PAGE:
Protecting nature is an essential part of addressing biodiversity loss and fighting climate change. Here in Canada and around the world, we need immediate action to protect our nature now and into the future.
Today, the Member of Parliament for Brome-Missisquoi, Lyne Bessette, on behalf of the Minister of Environment and Climate Change, the Honourable Jonathan Wilkinson, announced an investment of $1.07 million over four years to conserve species at risk in the Northern Green Mountains region of southern Quebec.
This funding will go to Appalachian Corridor and eight of its partners, under the Canada Nature Fund’s Community-Nominated Priority Places initiative. The Northern Green Mountains natural area is part of one of the largest tracts of relatively undisturbed temperate forest in the world. The area is home to 42 Canadian species at risk such as the Bicknell’s thrush, the eastern pipistrelle, the wood turtle, the spring salamander, the monarch butterfly, and the butternut.
The Northern Green Mountains region is part of a critical ecological area and is considered one of the last regions in southern Quebec where large tracts of relatively undisturbed wilderness still remain. Its vast, minimally or completely unfragmented forest areas support a wealth of biological diversity in an environment that remains threatened by increasing population density and human activities.
The project, led by Appalachian Corridor, aims to protect and enhance the habitat and reduce threats to species at risk and involve community members who care for these habitats. The project also aims to improve knowledge of the territory and the presence of certain species at risk. Appalachian Corridor will work with organizations, municipal authorities, and citizens so that they become stakeholders in the protection of species at risk and natural environments.
“The Northern Green Mountains region supports a wealth of biodiversity and is home to 42 species at risk, including the monarch butterfly. Conserving this environment ensures the survival of these species and helps fight climate change. The fieldwork carried out by Appalachian Corridor and its partners is essential. More than ever, protecting the environment is at the heart of our priorities. By working with local organizations, we can achieve Canada’s goal of protecting a quarter of our land and a quarter of our oceans by 2025.”
– Lyne Bessette, Member of Parliament for Brome-Missisquoi, Quebec
“On behalf of Appalachian Corridor and our partners, we thank Environment and Climate Change Canada for not only supporting our project but also for recognizing the potential of the Northern Green Mountains as an area that can make a difference for species at risk through the quality of its ecosystems and through community action. With the federal government’s generous support and the expertise and tireless commitment of our partners, landowners, and municipalities, we are able to take concrete actions that improve the quality and sustainability of our ecosystems. Ultimately, all citizens benefit from these actions.”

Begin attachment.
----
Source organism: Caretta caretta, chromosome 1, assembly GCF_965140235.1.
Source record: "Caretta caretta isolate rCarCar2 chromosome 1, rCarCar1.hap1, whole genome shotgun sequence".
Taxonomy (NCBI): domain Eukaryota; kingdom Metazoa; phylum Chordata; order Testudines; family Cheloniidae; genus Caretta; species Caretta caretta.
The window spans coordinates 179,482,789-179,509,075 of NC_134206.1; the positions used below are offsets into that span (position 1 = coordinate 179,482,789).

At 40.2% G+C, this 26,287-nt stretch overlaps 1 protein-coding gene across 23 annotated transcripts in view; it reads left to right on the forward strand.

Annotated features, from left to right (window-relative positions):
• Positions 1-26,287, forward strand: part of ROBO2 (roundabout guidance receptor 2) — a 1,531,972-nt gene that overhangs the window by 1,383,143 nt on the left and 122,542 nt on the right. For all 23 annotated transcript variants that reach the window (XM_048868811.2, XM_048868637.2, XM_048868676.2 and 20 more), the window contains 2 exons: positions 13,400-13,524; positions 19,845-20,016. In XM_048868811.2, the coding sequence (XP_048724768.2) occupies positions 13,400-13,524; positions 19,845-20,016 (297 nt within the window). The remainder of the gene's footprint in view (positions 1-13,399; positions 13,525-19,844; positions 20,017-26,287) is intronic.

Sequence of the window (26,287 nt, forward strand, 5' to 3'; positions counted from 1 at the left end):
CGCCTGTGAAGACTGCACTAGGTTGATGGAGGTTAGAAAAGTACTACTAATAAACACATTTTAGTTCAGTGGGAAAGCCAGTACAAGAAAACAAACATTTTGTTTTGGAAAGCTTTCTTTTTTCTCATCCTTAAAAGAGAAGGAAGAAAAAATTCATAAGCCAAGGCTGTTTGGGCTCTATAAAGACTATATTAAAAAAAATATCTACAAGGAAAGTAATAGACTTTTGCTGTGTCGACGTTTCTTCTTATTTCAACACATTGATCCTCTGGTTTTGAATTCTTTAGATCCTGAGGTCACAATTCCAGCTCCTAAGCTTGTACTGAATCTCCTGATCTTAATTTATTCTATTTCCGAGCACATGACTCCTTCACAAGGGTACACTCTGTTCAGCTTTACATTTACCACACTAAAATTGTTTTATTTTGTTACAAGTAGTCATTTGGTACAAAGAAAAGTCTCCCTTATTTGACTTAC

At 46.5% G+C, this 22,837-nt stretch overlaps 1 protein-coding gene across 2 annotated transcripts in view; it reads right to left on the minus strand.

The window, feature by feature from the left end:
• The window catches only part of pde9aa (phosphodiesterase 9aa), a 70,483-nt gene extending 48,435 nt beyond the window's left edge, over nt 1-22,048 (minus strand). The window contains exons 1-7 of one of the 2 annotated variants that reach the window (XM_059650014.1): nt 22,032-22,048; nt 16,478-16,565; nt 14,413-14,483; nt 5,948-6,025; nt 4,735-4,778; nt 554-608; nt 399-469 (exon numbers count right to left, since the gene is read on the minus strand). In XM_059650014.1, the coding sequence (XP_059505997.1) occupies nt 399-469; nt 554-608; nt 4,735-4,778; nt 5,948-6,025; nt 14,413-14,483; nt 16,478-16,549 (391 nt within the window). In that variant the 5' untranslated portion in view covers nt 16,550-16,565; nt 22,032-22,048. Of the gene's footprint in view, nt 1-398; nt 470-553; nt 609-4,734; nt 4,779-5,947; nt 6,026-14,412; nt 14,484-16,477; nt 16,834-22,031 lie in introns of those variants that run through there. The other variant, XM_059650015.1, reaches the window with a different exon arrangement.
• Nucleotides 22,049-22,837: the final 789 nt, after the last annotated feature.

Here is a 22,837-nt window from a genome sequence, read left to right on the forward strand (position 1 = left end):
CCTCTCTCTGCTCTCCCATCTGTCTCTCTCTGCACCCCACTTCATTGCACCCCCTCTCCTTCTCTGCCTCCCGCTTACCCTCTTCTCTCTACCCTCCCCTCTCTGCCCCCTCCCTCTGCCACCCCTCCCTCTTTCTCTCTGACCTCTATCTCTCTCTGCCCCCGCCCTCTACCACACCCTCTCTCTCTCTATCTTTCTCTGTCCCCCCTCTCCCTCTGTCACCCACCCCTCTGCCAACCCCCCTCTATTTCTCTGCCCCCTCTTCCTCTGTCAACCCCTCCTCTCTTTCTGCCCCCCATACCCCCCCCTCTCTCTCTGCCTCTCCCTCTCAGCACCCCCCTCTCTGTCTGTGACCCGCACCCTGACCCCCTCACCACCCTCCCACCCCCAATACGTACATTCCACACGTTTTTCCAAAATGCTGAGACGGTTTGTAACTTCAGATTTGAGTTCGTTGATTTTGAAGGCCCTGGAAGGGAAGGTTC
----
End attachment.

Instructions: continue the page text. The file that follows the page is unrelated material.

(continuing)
– Mélanie Lelièvre, Executive Director, Appalachian Corridor
“The Zoo de Granby is recognized as an important player in the protection of exotic species, such as elephants and gorillas in Cameroon. Our biologists are also leading several projects in Quebec on turtles, bats, and aerial insectivorous birds. It is very rewarding to work on the preservation of endangered species with Appalachian Corridor, through this conservation initiative in the Northern Green Mountains, on projects where one really feels the appreciation of the population.”
– Patrick Paré, Director of Conservation and Research, Zoo de Granby
Adjacent to the Canada-U.S. border, the Northern Green Mountains natural area includes large forested areas and is characterized by numerous wetlands and by a concentration of lakes unmatched in the Appalachian Mountains.
The main threats to critical habitat of the species concerned in the Northern Green Mountains natural area are the destruction, fragmentation, and degradation of natural environments; the increase of recreational activities; the expansion of the road network; the overexploitation of resources; the increased presence of invasive alien species and certain problematic native species; agricultural activities; and climate change.
The project includes the following partners: Appalachian Corridor, the Zoo de Granby, the Nature Conservancy of Canada, the Réseau de milieux naturels protégés, the Conseil de gouvernance de l’eau des bassins versants de la rivière Saint-François, the Organisme de bassin versant de la Yamaska, the Fondation pour la sauvegarde des écosystèmes du territoire de la Haute-Yamaska, QuébecOiseaux, and the Bat Conservation of the Eastern Townships.
The Canada Nature Fund’s Community-Nominated Priority Places for Species at Risk initiative is a four-year, $15.6 million funding initiative administered by Environment and Climate Change Canada.
In Budget 2018, the Government announced $1.35 billion for the Nature Legacy initiative, the largest investment in nature conservation in Canadian history.